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    “Dutch Scientist’s Earthquake Speculation in Pakistan Followed by Clarification”


    Dutch Researcher Sparks Speculation of Strong Earthquake in Pakistan, Then Clarifies

    A recent statement by a Dutch scientist has stirred speculation about the possibility of a significant earthquake occurring in Pakistan in the near future. Frank Hoogerbeets, a researcher at the Solar System Geometry Survey (SSGEOS) based in the Netherlands, suggested that unusual atmospheric fluctuations observed in and around Pakistan could be an indicator of an impending seismic event. However, he has also emphasized the need for caution and has discouraged jumping to conclusions regarding earthquake predictions.

    On September 30, Hoogerbeets noted the presence of atmospheric fluctuations in parts of Pakistan and its neighboring regions. While acknowledging the phenomenon, he stressed that it’s not definitive proof of an imminent earthquake. Hoogerbeets, who has previously used planetary alignments to predict earthquakes in Turkey and Syria, explained, “It can be an indicator of an upcoming stronger tremor (as was the case with Morocco). But we cannot say with certainty that it will happen.”

    In an earlier post, Hoogerbeets stated that October 1-3 would be a “more critical” period for monitoring the indicator of a major seismic event. However, he was quick to reject the notion of an impending “big earthquake” and cautioned against making unwarranted assumptions, stating, “There can be indicators, yes. But there is no certainty that it will happen.”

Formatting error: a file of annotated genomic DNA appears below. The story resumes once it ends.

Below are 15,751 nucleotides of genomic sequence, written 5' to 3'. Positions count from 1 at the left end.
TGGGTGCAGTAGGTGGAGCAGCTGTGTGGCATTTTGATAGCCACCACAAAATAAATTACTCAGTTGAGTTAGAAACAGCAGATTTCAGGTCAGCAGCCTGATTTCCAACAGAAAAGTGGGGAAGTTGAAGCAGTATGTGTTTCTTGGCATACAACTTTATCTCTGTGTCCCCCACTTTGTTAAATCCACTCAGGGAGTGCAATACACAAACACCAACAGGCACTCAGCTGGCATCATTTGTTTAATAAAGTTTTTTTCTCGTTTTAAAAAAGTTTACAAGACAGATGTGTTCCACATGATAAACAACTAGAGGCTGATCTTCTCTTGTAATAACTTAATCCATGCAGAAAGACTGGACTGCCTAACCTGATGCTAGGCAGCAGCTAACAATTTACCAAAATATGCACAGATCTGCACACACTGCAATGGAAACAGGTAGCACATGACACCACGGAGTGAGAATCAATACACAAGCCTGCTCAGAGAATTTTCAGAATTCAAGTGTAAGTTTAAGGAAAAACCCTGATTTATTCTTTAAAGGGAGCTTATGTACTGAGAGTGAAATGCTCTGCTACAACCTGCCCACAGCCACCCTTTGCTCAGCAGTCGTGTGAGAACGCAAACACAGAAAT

Amir Haider Laghari, Director at the National Tsunami Centre Karachi, weighed in on the matter, dismissing the speculations. Laghari emphasized that earthquakes are unpredictable in terms of their timing and location. He pointed out that Pakistan lies within the boundary of two major tectonic plates, making it susceptible to seismic activity, but predicting when and where an earthquake will occur remains a challenge.

    The skepticism about earthquake predictions is not limited to Pakistan. In February, the United States Geological Survey (USGS) also dismissed Hoogerbeets’ predictions regarding an earthquake striking India and Pakistan. The USGS underlined that neither they nor any other scientists have ever been able to accurately predict major earthquakes, and they don’t expect to have that capability in the foreseeable future.

    In conclusion, while recent atmospheric fluctuations have led to speculation about the possibility of a strong earthquake in Pakistan, experts emphasize the inherent uncertainty in earthquake prediction. Predicting when and where earthquakes will occur remains a complex and challenging endeavor, with no definitive methods currently available. It’s crucial to rely on established scientific organizations for earthquake-related information and remain cautious about unverified claims.

    Sources By Agencies

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